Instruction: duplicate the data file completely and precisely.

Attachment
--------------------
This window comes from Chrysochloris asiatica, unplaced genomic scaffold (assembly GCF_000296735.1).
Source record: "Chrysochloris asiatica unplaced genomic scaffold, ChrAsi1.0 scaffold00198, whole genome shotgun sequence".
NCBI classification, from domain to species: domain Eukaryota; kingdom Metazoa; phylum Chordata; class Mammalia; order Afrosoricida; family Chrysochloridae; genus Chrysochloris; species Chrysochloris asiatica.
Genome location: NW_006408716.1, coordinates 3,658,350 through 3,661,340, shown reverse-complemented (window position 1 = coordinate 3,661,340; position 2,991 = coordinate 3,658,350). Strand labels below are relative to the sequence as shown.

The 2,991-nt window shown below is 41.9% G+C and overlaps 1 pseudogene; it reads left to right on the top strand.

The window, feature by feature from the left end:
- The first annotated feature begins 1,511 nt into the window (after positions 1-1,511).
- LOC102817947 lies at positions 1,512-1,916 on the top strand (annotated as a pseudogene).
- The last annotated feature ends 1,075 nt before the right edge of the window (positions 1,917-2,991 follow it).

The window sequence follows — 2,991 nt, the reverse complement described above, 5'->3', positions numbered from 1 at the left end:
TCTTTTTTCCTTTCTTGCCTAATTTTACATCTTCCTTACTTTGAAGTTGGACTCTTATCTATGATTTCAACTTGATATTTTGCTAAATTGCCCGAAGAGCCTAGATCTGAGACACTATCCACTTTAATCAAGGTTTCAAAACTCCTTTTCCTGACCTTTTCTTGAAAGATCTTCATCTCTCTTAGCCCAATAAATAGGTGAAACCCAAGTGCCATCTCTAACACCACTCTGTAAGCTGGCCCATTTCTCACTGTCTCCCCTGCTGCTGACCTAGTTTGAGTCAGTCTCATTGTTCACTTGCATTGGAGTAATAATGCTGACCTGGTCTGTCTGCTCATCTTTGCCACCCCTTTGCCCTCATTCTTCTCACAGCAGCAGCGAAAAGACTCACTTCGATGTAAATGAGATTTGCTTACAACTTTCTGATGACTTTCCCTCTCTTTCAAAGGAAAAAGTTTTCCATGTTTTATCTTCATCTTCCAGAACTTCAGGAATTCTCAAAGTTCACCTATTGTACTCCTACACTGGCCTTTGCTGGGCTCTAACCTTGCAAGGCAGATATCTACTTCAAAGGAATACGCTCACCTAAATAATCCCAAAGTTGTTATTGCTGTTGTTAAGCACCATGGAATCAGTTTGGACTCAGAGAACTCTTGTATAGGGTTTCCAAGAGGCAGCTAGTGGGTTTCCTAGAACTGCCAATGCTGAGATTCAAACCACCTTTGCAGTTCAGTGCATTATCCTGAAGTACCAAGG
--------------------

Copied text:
This window comes from Chrysochloris asiatica, unplaced genomic scaffold (assembly GCF_000296735.1).
Source record: "Chrysochloris asiatica unplaced genomic scaffold, ChrAsi1.0 scaffold00198, whole genome shotgun sequence".
NCBI classification, from domain to species: domain Eukaryota; kingdom Metazoa; phylum Chordata; class Mammalia; order Afrosoricida; family Chrysochloridae; genus Chrysochloris; species Chrysochloris asiatica.
Genome location: NW_006408716.1, coordinates 3,658,350 through 3,661,340, shown reverse-complemented (window position 1 = coordinate 3,661,340; position 2,991 = coordinate 3,658,350). Strand labels below are relative to the sequence as shown.

The 2,991-nt window shown below is 41.9% G+C and overlaps 1 pseudogene; it reads left to right on the top strand.

The window, feature by feature from the left end:
- The first annotated feature begins 1,511 nt into the window (after positions 1-1,511).
- LOC102817947 lies at positions 1,512-1,916 on the top strand (annotated as a pseudogene).
- The last annotated feature ends 1,075 nt before the right edge of the window (positions 1,917-2,991 follow it).

The window sequence follows — 2,991 nt, the reverse complement described above, 5'->3', positions numbered from 1 at the left end:
TCTTTTTTCCTTTCTTGCCTAATTTTACATCTTCCTTACTTTGAAGTTGGACTCTTATCTATGATTTCAACTTGATATTTTGCTAAATTGCCCGAAGAGCCTAGATCTGAGACACTATCCACTTTAATCAAGGTTTCAAAACTCCTTTTCCTGACCTTTTCTTGAAAGATCTTCATCTCTCTTAGCCCAATAAATAGGTGAAACCCAAGTGCCATCTCTAACACCACTCTGTAAGCTGGCCCATTTCTCACTGTCTCCCCTGCTGCTGACCTAGTTTGAGTCAGTCTCATTGTTCACTTGCATTGGAGTAATAATGCTGACCTGGTCTGTCTGCTCATCTTTGCCACCCCTTTGCCCTCATTCTTCTCACAGCAGCAGCGAAAAGACTCACTTCGATGTAAATGAGATTTGCTTACAACTTTCTGATGACTTTCCCTCTCTTTCAAAGGAAAAAGTTTTCCATGTTTTATCTTCATCTTCCAGAACTTCAGGAATTCTCAAAGTTCACCTATTGTACTCCTACACTGGCCTTTGCTGGGCTCTAACCTTGCAAGGCAGATATCTACTTCAAAGGAATACGCTCACCTAAATAATCCCAAAGTTGTTATTGCTGTTGTTAAGCACCATGGAATCAGTTTGGACTCAGAGAACTCTTGTATAGGGTTTCCAAGAGGCAGCTAGTGGGTTTCCTAGAACTGCCAATGCTGAGATTCAAACCACCTTTGCAGTTCAGTGCATTATCCTGAAGTACCAAGG